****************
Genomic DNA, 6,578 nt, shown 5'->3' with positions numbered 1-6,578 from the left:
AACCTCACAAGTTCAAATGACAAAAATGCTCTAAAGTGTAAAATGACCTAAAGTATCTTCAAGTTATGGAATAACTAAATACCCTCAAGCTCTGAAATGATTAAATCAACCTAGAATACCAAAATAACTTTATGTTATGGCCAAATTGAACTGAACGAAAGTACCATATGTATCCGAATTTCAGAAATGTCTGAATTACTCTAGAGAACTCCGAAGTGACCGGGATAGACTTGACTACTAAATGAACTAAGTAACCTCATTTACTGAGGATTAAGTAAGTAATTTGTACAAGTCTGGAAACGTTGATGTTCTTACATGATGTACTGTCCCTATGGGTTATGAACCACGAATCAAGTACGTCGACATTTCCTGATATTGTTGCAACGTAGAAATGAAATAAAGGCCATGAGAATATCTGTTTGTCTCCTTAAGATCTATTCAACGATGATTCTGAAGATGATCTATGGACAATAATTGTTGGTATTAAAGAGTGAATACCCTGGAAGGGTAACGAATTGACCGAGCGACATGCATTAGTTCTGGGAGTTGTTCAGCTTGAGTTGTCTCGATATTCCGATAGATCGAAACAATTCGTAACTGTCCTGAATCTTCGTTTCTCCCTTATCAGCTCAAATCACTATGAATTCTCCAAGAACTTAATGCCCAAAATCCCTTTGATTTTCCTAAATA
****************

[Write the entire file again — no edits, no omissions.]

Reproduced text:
Genomic DNA, 6,578 nt, shown 5'->3' with positions numbered 1-6,578 from the left:
AACCTCACAAGTTCAAATGACAAAAATGCTCTAAAGTGTAAAATGACCTAAAGTATCTTCAAGTTATGGAATAACTAAATACCCTCAAGCTCTGAAATGATTAAATCAACCTAGAATACCAAAATAACTTTATGTTATGGCCAAATTGAACTGAACGAAAGTACCATATGTATCCGAATTTCAGAAATGTCTGAATTACTCTAGAGAACTCCGAAGTGACCGGGATAGACTTGACTACTAAATGAACTAAGTAACCTCATTTACTGAGGATTAAGTAAGTAATTTGTACAAGTCTGGAAACGTTGATGTTCTTACATGATGTACTGTCCCTATGGGTTATGAACCACGAATCAAGTACGTCGACATTTCCTGATATTGTTGCAACGTAGAAATGAAATAAAGGCCATGAGAATATCTGTTTGTCTCCTTAAGATCTATTCAACGATGATTCTGAAGATGATCTATGGACAATAATTGTTGGTATTAAAGAGTGAATACCCTGGAAGGGTAACGAATTGACCGAGCGACATGCATTAGTTCTGGGAGTTGTTCAGCTTGAGTTGTCTCGATATTCCGATAGATCGAAACAATTCGTAACTGTCCTGAATCTTCGTTTCTCCCTTATCAGCTCAAATCACTATGAATTCTCCAAGAACTTAATGCCCAAAATCCCTTTGATTTTCCTAAATA